Sticky toffee pudding with toffee sauce

An old-school favourite, this sticky toffee pudding is a guaranteed crowd-pleaser
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sticky toffee pudding

The team at Rodda’s share their recipe for sticky toffee pudding with toffee sauce

www.roddas.co.uk

Makes    8 individual puddings

Oven temp    180° / gas 4

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  • You will need
  • Method

For the sticky toffee pudding

  • Medjool dates 225g, stoned and finely chopped
  • Vanilla extract 1 tsp
  • Self-raising flour 175g, plus extra for dusting
  • Bicarbonate of soda 1 tsp
  • Rodda’s butter 85g, plus extra for greasing
  • Demerara sugar 140g
  • Eggs 2, beaten
  • Black treacle 2 tbsp
  • Milk 100ml

For the sauce

  1. For the sticky toffee pudding: preheat the oven to 180°c / gas 4. Butter and flour 8 mini pudding tins and place them on a baking sheet.
  2. Place the dates in a bowl with 175ml of boiling water. Cover and leave to soak for 30 minutes until cool, then stir in the vanilla extract.
  3. While the dates continue to soak, mix the flour and bicarbonate of soda together.
  4. In another bowl, beat together the butter and sugar until slightly creamy. Add the eggs a little at a time, beating well as you go, then beat in the treacle.
  5. Using a large metal spoon, gently fold in a third of the flour mixture and half of the milk into the egg mixture, being careful not to overbeat. Repeat until all the flour and milk are used. Finally, stir the soaked dates into the pudding batter.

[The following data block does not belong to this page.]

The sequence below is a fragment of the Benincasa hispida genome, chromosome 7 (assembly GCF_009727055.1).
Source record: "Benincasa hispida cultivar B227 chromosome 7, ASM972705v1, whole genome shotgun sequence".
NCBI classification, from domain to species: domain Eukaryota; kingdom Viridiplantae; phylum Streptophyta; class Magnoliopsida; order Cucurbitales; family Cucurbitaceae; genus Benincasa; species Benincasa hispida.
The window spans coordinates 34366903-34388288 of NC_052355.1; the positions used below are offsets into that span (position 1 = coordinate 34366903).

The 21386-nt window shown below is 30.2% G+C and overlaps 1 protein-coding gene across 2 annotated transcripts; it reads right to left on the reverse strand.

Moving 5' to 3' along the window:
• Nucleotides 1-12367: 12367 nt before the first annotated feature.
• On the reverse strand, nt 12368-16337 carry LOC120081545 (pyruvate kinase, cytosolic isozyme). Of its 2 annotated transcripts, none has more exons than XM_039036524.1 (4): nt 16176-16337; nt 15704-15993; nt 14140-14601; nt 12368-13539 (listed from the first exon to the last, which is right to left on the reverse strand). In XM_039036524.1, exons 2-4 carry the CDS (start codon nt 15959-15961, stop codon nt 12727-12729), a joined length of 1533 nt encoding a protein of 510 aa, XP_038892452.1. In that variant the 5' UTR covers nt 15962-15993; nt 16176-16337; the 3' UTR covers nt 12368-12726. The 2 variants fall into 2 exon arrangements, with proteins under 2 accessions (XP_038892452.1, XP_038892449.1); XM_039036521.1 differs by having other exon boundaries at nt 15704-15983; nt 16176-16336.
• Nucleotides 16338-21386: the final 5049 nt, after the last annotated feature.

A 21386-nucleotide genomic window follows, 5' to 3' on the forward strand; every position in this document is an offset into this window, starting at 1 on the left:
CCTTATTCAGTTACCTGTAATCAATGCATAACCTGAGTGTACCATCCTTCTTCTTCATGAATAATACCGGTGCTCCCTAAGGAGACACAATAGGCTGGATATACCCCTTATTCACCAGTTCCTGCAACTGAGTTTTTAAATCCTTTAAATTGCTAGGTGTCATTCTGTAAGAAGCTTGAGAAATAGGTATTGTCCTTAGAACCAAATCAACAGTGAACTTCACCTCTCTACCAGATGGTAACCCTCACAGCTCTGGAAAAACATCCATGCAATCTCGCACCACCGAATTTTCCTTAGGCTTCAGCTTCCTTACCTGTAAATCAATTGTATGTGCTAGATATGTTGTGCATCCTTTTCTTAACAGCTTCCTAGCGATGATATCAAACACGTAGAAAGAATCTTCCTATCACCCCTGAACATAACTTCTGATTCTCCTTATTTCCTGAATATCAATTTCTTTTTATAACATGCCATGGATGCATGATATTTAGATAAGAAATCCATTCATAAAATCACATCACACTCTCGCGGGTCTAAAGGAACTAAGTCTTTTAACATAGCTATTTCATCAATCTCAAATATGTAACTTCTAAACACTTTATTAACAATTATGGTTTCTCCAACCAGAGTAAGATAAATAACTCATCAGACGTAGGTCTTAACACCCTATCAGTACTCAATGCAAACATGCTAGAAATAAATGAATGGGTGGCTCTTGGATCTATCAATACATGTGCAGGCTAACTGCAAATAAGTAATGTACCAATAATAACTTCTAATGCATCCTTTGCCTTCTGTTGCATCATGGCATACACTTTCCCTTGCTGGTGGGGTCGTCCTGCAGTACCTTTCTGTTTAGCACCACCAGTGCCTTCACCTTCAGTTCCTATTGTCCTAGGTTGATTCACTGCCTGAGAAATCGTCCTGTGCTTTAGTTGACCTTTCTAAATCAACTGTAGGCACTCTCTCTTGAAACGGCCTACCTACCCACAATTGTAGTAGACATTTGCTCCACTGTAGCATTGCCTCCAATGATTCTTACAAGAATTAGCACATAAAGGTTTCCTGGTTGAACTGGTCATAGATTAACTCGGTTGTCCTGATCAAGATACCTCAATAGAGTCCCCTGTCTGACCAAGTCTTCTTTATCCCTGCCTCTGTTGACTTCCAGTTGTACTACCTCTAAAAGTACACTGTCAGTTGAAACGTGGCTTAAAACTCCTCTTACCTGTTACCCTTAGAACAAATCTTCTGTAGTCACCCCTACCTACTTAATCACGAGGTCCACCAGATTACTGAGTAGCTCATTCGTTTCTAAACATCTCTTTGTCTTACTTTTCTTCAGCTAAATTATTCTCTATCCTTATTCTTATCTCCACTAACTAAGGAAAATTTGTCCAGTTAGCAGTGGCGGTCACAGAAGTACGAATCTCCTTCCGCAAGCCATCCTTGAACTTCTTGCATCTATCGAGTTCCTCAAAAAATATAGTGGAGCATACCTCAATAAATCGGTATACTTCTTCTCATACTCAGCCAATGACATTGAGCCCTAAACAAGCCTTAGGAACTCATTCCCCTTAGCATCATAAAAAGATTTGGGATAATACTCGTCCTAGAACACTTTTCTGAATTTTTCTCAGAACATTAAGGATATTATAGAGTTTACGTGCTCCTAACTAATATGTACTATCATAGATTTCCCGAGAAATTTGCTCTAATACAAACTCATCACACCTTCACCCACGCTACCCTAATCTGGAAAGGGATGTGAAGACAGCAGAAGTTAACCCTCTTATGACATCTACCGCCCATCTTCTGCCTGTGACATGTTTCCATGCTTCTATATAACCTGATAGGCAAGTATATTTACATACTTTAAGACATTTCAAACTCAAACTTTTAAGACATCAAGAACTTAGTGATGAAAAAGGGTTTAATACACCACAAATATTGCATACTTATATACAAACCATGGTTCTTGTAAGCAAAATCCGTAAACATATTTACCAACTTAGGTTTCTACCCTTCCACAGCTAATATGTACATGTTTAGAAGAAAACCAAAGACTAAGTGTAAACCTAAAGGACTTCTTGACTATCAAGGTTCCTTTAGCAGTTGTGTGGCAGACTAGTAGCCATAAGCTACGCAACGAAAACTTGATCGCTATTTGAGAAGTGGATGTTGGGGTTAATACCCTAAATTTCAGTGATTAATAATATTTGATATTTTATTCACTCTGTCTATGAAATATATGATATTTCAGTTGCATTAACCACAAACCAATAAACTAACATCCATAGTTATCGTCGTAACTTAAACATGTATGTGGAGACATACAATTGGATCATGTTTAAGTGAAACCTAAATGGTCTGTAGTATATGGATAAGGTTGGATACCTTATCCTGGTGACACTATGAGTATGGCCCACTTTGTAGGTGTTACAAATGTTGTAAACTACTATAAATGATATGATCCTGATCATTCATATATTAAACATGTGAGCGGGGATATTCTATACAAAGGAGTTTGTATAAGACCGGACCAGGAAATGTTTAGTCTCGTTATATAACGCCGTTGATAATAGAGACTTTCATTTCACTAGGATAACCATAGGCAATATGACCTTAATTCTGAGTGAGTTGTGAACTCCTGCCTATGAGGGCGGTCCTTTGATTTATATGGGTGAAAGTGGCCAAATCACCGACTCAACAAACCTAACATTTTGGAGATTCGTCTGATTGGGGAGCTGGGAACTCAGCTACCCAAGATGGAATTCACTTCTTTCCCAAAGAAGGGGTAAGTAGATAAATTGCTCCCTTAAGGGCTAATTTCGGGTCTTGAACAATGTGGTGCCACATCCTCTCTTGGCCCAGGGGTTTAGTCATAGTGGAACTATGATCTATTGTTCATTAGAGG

6. Spoon the mixture evenly between the tins and bake for 30-35 minutes until risen and firm.
  7. For the sauce: place the sugar and butter in a saucepan with half the cream. Bring to the boil over a medium heat, stirring all the time until the sugar has completely dissolved. Stir in the black treacle then turn up the heat slightly and let the mixture bubble for 2-3 minutes (stirring occasionally so it doesn’t burn) until it’s a rich toffee colour. Take the pan off the heat and beat in the rest of the cream.
  8. To serve: once removed from the oven, leave the puddings in the tins for a few minutes then loosen using a palette knife. Turn out onto a plate and spoon over the warm sauce – serve with a dollop of Rodda’s Cornish clotted cream.

You will need

For the sticky toffee pudding

  • Medjool dates 225g, stoned and finely chopped
  • Vanilla extract 1 tsp
  • Self-raising flour 175g, plus extra for dusting
  • Bicarbonate of soda 1 tsp
  • Rodda’s butter 85g, plus extra for greasing
  • Demerara sugar 140g
  • Eggs 2, beaten
  • Black treacle 2 tbsp
  • Milk 100ml

For the sauce

Method

  1. For the sticky toffee pudding: preheat the oven to 180°c / gas 4. Butter and flour 8 mini pudding tins and place them on a baking sheet.
  2. Place the dates in a bowl with 175ml of boiling water. Cover and leave to soak for 30 minutes until cool, then stir in the vanilla extract.
  3. While the dates continue to soak, mix the flour and bicarbonate of soda together.
  4. In another bowl, beat together the butter and sugar until slightly creamy. Add the eggs a little at a time, beating well as you go, then beat in the treacle.
  5. Using a large metal spoon, gently fold in a third of the flour mixture and half of the milk into the egg mixture, being careful not to overbeat. Repeat until all the flour and milk are used. Finally, stir the soaked dates into the pudding batter.
  6. Spoon the mixture evenly between the tins and bake for 30-35 minutes until risen and firm.
  7. For the sauce: place the sugar and butter in a saucepan with half the cream. Bring to the boil over a medium heat, stirring all the time until the sugar has completely dissolved. Stir in the black treacle then turn up the heat slightly and let the mixture bubble for 2-3 minutes (stirring occasionally so it doesn’t burn) until it’s a rich toffee colour. Take the pan off the heat and beat in the rest of the cream.
  8. To serve: once removed from the oven, leave the puddings in the tins for a few minutes then loosen using a palette knife. Turn out onto a plate and spoon over the warm sauce – serve with a dollop of Rodda’s Cornish clotted cream.
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